Oregon Sea Grant Communications
Cone, Joseph
King, Dave (David Arthur) (1950-)
Larison, Jim (James R.)
Ridlington, Sandy
WGBH (Television station : Boston, Mass.)
Wick, William Q.

People, Places, and Topics

Ariyoshi, George R., 1926-
Catfish Farmers of America
Fish hatcheries--Oregon.
History of Science
International Rice Research Institute
Krantz, George E.
Lannan, James E., 1935-
Lawrence, Addison L.
Natural Resources
Oregon State University--Research.
Oregon State University. Sea Grant College Program.
Salmon fisheries--Oregon.
University History

Forms of Material

Motion pictures (visual works)

Box and Folder Listing

Series 1: Pre-Print Elements, 1983-1984
Series 1 consists of elements created in the course of the filming and production of Farmers of the Sea. Materials with vinegar syndrome are stored separately in boxes 1 and 3.
Box-Item 1.1: A&B Rolls reel 1 roll A (long)
Box-Item 1.2: A&B Rolls reel 2 roll A (long)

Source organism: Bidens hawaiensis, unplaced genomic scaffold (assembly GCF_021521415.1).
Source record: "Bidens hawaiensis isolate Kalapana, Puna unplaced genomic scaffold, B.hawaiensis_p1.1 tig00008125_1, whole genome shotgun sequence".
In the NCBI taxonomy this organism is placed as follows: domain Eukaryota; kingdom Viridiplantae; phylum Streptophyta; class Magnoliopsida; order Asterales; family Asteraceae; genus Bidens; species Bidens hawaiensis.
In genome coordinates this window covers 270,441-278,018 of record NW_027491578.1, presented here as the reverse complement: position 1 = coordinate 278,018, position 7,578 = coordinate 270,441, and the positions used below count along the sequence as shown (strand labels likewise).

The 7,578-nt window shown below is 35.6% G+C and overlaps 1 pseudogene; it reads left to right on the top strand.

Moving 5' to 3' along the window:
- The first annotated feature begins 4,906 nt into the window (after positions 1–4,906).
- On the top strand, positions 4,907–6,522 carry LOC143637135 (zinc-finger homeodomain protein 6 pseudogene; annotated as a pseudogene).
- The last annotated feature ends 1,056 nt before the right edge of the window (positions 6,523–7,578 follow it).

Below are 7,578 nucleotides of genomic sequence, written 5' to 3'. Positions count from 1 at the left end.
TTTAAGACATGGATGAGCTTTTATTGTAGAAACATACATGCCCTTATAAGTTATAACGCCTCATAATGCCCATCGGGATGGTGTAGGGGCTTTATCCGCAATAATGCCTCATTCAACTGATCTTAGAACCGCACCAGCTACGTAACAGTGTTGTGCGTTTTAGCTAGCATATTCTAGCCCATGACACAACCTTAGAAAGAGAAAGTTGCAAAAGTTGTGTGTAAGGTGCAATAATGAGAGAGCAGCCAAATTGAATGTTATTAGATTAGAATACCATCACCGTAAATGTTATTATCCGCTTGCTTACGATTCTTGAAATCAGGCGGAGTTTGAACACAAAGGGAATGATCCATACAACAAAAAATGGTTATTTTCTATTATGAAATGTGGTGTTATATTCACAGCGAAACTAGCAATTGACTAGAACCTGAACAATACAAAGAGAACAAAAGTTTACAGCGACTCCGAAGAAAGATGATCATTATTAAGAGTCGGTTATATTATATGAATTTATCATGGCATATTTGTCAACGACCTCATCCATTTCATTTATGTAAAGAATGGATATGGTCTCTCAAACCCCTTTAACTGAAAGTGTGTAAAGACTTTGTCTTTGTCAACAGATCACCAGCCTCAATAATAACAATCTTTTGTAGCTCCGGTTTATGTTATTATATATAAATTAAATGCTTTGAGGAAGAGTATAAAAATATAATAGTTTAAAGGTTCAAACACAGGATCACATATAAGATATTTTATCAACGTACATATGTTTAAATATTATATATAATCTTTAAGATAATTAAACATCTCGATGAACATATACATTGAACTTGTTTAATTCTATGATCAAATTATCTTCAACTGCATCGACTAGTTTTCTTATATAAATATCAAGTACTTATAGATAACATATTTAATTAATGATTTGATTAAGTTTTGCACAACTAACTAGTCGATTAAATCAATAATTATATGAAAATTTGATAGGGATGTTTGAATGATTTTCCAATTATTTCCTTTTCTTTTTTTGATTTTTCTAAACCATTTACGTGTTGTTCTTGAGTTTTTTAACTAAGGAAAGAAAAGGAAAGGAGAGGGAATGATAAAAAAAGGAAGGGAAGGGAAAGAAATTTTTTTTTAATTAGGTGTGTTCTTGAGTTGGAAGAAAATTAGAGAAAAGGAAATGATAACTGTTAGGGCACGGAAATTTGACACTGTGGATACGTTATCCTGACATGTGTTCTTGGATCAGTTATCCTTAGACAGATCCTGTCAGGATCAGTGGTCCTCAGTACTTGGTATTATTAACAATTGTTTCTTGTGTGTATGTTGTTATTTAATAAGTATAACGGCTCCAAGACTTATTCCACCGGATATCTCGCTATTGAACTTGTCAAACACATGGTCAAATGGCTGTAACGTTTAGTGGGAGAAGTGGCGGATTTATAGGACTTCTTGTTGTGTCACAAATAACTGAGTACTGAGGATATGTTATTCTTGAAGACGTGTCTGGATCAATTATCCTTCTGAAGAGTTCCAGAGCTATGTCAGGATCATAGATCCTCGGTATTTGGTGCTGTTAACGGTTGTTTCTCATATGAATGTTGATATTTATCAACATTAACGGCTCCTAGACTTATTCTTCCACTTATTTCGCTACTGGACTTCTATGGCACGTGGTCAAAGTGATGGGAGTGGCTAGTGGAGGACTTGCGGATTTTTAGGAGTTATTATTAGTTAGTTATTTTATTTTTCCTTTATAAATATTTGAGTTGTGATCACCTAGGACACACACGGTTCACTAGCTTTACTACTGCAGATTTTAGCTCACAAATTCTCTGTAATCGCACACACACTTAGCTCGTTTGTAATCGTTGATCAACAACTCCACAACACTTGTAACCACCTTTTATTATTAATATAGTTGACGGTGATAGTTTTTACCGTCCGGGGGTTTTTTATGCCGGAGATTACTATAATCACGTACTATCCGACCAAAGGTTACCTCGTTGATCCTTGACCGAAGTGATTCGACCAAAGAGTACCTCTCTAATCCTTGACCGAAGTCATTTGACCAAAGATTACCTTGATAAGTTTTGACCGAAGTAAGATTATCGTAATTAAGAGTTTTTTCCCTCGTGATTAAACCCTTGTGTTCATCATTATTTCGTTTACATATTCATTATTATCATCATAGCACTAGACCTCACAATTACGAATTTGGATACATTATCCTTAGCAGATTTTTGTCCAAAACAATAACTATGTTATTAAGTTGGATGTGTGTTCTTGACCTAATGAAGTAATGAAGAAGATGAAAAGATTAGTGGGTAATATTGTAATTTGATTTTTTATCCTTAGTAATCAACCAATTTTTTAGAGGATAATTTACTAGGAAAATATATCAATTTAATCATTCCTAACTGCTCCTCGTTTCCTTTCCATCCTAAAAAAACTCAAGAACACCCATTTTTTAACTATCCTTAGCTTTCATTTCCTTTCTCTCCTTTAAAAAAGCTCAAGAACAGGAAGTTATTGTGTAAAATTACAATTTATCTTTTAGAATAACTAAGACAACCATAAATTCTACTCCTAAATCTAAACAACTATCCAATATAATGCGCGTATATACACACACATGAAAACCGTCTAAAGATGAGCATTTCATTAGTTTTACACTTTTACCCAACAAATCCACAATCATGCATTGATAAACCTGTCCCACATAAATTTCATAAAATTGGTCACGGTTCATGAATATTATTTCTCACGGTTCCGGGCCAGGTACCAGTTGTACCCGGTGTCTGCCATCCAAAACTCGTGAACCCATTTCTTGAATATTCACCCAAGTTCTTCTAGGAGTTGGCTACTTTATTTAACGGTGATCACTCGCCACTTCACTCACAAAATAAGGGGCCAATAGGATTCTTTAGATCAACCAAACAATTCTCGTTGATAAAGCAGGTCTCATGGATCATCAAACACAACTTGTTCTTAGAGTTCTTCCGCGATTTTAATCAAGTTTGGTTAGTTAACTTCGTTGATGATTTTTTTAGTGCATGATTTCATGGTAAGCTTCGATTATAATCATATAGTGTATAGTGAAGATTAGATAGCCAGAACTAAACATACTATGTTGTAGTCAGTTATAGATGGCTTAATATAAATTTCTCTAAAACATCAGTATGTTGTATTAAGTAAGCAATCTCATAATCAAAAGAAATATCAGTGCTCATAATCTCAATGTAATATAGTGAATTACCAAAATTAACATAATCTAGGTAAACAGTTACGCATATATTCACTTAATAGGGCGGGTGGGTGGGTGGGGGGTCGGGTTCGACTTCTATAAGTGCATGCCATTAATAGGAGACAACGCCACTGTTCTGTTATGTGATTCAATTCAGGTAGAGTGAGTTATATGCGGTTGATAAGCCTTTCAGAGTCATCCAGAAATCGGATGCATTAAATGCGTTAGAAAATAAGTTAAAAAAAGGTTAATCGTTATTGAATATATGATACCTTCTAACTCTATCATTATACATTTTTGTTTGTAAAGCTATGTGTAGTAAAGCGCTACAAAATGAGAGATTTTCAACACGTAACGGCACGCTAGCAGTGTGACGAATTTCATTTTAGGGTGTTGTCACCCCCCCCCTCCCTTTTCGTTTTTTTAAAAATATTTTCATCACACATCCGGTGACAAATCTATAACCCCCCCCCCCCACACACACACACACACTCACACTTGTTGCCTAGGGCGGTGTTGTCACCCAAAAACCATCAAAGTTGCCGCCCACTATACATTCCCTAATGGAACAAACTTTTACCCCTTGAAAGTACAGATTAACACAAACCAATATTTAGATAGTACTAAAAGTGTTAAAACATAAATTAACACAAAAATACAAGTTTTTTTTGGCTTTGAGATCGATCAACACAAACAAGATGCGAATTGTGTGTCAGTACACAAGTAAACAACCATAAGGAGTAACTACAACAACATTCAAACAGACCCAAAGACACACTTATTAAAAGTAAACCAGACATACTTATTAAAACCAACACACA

Box-Item 1.3: A&B Rolls reel 1 roll B (long)
Box-Item 1.4: A&B Rolls reel 2 roll B (long)
Box-Item 1.5: A&B Interpositive roll A (short)
Box-Item 1.6: A&B Interpositive roll B (short)
Box-Item 2.1: Color Reversal Internegative reel 1 (long)
Box-Item 2.2: Color Reversal Internegative reel 2 (long)
Box-Item 2.3: Internegative reel 1 (short)
Box-Item 2.4: Magnetic Soundtrack Full Mix (short)
Box-Item 2.5: Optical Soundtrack Negative reel 2 roll A (long)
Box-Item 2.6: Optical Soundtrack Negative reel 2 roll A (long)
Box-Item 2.7: Optical Soundtrack Negative roll B (short)
Box-Item 2.8: Opticals (Titles)
Box-Item 3.1: Optical Soundtrack Negative reel 1 roll A (long)
Box-Item 3.2: Optical Soundtrack Negative reel 1 roll A (long)
Box-Item 3.3: Optical Soundtrack Negative reel 1 roll B (long)
Box-Item 3.4: Optical Soundtrack Negative reel 2 roll B (long)
Box-Item 3.5: Magnetic Soundtrack Master reel 1 (long)
Box-Item 3.6: Magnetic Soundtrack Master reel 2 (long)
Series 2: Print Elements, 1984
Series 2 consists of the two final production of Farmers of the Sea.  Materials with vinegar syndrome are stored separately in box 5.
Box-Item 4.1: Composite Print reel 1 (long)
Box-Item 4.2: Composite Print reel 2 (long)
Box-Item 4.3: Composite Print reel 1 (long)
Box-Item 4.4: Composite Print reel 2 (long)
Box-Item 5.1: Composite Print (short)
Box-Item 5.2: Composite Print (short)

Creative Commons License
This work is licensed under a Creative Commons Attribution 4.0 International License.